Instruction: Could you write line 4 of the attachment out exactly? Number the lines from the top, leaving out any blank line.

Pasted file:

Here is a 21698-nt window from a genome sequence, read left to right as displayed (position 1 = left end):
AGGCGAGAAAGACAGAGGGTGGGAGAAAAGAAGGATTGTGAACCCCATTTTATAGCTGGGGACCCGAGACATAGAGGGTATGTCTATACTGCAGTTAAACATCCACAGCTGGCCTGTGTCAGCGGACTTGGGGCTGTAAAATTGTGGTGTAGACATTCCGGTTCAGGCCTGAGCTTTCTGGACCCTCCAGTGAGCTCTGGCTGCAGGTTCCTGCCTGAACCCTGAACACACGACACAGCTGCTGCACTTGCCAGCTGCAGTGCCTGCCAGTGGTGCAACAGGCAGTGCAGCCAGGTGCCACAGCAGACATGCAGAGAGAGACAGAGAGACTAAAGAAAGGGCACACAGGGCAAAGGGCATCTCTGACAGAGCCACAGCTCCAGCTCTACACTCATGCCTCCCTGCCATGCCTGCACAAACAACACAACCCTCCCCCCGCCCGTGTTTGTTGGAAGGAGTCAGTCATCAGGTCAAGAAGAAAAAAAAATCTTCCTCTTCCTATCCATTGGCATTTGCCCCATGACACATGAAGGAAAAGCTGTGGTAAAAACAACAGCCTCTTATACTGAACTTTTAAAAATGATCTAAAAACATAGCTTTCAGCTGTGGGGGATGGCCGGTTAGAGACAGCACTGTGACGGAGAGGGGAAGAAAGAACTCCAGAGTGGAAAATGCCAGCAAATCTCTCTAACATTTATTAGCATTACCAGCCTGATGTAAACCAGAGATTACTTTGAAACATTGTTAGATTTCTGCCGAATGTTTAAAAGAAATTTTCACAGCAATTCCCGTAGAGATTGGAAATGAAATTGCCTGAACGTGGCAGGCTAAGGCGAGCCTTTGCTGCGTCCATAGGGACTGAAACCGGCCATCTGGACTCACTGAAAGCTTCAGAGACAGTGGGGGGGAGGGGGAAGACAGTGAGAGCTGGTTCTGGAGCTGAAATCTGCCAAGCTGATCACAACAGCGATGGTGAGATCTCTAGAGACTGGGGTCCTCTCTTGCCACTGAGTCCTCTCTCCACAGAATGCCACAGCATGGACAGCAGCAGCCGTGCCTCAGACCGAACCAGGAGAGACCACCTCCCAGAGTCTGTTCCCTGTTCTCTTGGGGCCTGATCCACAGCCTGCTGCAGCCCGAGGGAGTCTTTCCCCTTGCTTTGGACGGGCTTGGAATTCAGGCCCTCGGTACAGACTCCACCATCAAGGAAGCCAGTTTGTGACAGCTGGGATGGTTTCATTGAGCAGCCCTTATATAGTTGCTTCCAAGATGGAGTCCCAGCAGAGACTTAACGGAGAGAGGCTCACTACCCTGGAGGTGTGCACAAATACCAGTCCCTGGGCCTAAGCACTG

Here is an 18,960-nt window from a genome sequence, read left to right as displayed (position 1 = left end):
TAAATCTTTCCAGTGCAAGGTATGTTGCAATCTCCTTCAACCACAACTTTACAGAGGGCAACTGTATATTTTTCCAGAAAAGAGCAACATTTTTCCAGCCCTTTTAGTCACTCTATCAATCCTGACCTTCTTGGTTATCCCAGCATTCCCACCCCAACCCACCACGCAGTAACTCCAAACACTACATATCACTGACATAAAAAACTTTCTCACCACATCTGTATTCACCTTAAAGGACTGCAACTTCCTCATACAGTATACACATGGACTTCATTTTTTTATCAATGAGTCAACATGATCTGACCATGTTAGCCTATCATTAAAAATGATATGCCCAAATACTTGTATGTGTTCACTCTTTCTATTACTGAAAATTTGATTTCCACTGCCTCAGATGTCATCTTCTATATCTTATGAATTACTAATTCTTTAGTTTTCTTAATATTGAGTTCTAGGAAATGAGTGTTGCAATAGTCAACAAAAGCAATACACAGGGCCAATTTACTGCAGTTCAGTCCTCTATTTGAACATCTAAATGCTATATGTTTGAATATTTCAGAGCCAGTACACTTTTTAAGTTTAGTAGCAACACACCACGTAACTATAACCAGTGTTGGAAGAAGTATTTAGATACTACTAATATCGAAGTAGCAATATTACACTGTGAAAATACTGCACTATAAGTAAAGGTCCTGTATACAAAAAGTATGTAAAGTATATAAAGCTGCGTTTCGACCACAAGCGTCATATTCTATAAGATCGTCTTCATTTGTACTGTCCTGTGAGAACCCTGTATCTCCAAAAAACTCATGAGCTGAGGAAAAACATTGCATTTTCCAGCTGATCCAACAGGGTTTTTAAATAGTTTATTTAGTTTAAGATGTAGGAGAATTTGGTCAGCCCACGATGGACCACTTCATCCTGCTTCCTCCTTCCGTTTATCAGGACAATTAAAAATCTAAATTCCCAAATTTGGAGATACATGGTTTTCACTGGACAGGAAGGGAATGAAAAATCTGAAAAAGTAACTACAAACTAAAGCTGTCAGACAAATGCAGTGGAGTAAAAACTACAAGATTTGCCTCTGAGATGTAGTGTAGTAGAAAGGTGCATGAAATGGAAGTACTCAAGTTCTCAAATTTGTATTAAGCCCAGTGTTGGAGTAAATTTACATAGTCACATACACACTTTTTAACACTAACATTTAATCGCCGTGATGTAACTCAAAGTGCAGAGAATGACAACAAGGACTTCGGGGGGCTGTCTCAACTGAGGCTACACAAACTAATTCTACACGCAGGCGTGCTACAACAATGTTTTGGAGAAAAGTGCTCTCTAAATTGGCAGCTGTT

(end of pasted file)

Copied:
TAAATCTTTCCAGTGCAAGGTATGTTGCAATCTCCTTCAACCACAACTTTACAGAGGGCAACTGTATATTTTTCCAGAAAAGAGCAACATTTTTCCAGCCCTTTTAGTCACTCTATCAATCCTGACCTTCTTGGTTATCCCAGCATTCCCACCCCAACCCACCACGCAGTAACTCCAAACACTACATATCACTGACATAAAAAACTTTCTCACCACATCTGTATTCACCTTAAAGGACTGCAACTTCCTCATACAGTATACACATGGACTTCATTTTTTTATCAATGAGTCAACATGATCTGACCATGTTAGCCTATCATTAAAAATGATATGCCCAAATACTTGTATGTGTTCACTCTTTCTATTACTGAAAATTTGATTTCCACTGCCTCAGATGTCATCTTCTATATCTTATGAATTACTAATTCTTTAGTTTTCTTAATATTGAGTTCTAGGAAATGAGTGTTGCAATAGTCAACAAAAGCAATACACAGGGCCAATTTACTGCAGTTCAGTCCTCTATTTGAACATCTAAATGCTATATGTTTGAATATTTCAGAGCCAGTACACTTTTTAAGTTTAGTAGCAACACACCACGTAACTATAACCAGTGTTGGAAGAAGTATTTAGATACTACTAATATCGAAGTAGCAATATTACACTGTGAAAATACTGCACTATAAGTAAAGGTCCTGTATACAAAAAGTATGTAAAGTATATAAAGCTGCGTTTCGACCACAAGCGTCATATTCTATAAGATCGTCTTCATTTGTACTGTCCTGTGAGAACCCTGTATCTCCAAAAAACTCATGAGCTGAGGAAAAACATTGCATTTTCCAGCTGATCCAACAGGGTTTTTAAATAGTTTATTTAGTTTAAGATGTAGGAGAATTTGGTCAGCCCACGATGGACCACTTCATCCTGCTTCCTCCTTCCGTTTATCAGGACAATTAAAAATCTAAATTCCCAAATTTGGAGATACATGGTTTTCACTGGACAGGAAGGGAATGAAAAATCTGAAAAAGTAACTACAAACTAAAGCTGTCAGACAAATGCAGTGGAGTAAAAACTACAAGATTTGCCTCTGAGATGTAGTGTAGTAGAAAGGTGCATGAAATGGAAGTACTCAAGTTCTCAAATTTGTATTAAGCCCAGTGTTGGAGTAAATTTACATAGTCACATACACACTTTTTAACACTAACATTTAATCGCCGTGATGTAACTCAAAGTGCAGAGAATGACAACAAGGACTTCGGGGGGCTGTCTCAACTGAGGCTACACAAACTAATTCTACACGCAGGCGTGCTACAACAATGTTTTGGAGAAAAGTGCTCTCTAAATTGGCAGCTGTT